NH, AZ join interstate licensing compact

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Two states have enacted legislation adopting the Interstate Medical Licensure Compact and another three may soon be joining.

Governors in New Hampshire and Arizona signed bills allowing their states to join a multistate commission in offering an expedited licensing process for physicians who wish to work in multiple states. Instead of applying through a state’s traditional licensing process, the commission would share a physician’s record with state medical boards, removing the need for the board to verify those records itself. The Federation of State Medical Boards argues this would shorten a sometimes months-long process to a few weeks.

“The Interstate Medical Licensure Compact increases Arizona’s ability to attract top quality doctors to the state by dramatically decreasing licensing time, and lets the world’s most talented physicians know that Arizona is open for business,” Arizona Gov. Doug Ducey said in a statement after signing the legislation. “Patients also benefit as the bill ensures that bureaucratic regulations, like processing paperwork, do not keep qualified physicians out of the operating room where they could be saving lives.”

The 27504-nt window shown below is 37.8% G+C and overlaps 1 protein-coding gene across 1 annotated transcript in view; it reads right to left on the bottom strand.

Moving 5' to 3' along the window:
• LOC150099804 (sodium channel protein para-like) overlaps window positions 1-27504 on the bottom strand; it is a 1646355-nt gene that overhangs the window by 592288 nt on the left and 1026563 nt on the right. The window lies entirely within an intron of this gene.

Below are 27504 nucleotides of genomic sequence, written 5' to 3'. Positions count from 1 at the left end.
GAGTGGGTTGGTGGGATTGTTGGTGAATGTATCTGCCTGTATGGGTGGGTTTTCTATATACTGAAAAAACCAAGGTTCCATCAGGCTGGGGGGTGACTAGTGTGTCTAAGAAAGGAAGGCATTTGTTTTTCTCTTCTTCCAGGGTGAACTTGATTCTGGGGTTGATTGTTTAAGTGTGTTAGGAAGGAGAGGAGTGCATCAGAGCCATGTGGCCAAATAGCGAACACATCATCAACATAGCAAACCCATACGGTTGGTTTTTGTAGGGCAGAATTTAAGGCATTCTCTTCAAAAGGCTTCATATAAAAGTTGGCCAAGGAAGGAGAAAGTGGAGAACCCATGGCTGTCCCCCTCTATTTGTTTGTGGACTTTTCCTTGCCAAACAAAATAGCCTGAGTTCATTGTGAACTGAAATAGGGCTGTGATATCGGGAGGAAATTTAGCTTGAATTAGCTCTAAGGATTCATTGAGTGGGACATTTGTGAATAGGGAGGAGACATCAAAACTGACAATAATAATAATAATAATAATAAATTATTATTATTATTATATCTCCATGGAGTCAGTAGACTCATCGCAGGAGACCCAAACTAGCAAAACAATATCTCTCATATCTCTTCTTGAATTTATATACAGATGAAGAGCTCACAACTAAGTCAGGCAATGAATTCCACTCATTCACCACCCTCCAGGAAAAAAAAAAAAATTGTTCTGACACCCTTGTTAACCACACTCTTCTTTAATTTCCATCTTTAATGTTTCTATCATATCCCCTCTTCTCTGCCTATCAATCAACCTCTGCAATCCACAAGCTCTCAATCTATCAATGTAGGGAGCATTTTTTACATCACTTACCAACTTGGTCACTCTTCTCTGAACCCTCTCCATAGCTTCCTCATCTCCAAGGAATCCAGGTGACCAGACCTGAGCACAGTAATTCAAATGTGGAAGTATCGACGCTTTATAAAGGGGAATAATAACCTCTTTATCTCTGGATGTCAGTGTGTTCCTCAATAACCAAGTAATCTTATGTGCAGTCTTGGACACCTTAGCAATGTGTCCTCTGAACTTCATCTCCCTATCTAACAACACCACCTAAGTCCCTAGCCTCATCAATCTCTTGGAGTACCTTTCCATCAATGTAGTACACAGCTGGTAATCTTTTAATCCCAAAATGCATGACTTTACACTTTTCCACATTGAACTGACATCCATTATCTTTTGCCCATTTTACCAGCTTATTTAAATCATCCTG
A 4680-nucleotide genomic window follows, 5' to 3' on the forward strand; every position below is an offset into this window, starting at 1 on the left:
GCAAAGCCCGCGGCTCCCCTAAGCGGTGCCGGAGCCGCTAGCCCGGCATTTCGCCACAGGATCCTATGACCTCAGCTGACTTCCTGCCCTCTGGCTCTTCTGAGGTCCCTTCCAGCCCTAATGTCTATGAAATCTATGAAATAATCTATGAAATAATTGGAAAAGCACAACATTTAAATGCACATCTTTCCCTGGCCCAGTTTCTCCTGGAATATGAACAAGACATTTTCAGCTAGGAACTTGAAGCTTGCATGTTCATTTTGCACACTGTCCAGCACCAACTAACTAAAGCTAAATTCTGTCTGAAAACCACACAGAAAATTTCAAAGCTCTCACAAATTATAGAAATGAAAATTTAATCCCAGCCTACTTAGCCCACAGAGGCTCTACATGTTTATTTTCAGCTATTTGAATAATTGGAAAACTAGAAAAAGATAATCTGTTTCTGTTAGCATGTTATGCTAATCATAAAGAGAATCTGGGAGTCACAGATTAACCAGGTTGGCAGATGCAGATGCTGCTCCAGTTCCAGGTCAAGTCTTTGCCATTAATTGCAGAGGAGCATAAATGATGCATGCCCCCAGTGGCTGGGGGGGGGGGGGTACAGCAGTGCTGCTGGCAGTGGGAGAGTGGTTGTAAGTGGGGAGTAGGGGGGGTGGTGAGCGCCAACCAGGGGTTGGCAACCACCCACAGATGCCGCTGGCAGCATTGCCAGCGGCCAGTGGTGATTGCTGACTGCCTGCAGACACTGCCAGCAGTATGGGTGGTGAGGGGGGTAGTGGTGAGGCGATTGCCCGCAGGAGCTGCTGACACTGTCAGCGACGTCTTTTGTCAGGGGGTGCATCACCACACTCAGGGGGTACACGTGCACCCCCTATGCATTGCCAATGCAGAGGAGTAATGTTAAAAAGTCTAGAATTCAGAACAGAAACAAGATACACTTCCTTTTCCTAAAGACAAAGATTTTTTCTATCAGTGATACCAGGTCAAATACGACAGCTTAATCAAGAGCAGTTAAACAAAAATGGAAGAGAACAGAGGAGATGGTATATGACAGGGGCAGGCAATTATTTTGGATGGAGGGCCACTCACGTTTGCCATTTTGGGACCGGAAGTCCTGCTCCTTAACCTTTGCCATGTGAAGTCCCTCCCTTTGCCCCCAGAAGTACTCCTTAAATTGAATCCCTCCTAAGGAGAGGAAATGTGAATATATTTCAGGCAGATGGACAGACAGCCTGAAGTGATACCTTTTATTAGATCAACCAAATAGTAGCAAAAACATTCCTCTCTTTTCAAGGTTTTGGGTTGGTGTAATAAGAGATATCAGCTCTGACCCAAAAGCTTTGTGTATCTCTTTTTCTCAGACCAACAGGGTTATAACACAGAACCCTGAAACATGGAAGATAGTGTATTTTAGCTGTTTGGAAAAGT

New Hampshire and Arizona join 12 other states in the compact: Alabama, Idaho, Illinois, Iowa, Minnesota, Montana, Nevada, South Dakota, Utah, West Virginia, Wisconsin and Wyoming.

Legislatures in Colorado, Kansas and Mississippi have passed bills to join the compact. A spokesman for Mississippi Gov. Phil Bryant told the Jackson Clarion-Ledger he will sign the bill, with medical professionals in the state believing it will boost access to care in rural areas and make specialists more available through telehealth.

“It allows us to efficiently recruit physicians outside of the state to help provide specialty care to Mississippians in areas where we don’t have the numbers in our physician ranks to provide all the care that we are requested to provide,” Claude Brunson, MD, senior adviser at the University of Mississippi Medical Center, said in a statement to the JC-L.

The compact wouldn’t cut state medical boards out of the licensing process. Physicians would have to be licensed in a state participating in the compact before applying for an expedited license through the multistate commission. Those who receive an expedited license would be held to be the laws and regulations of the state where the patient is located. Additionally, any disciplinary action taken by one state’s medical board may be automatically enforced by other states in the compact. 

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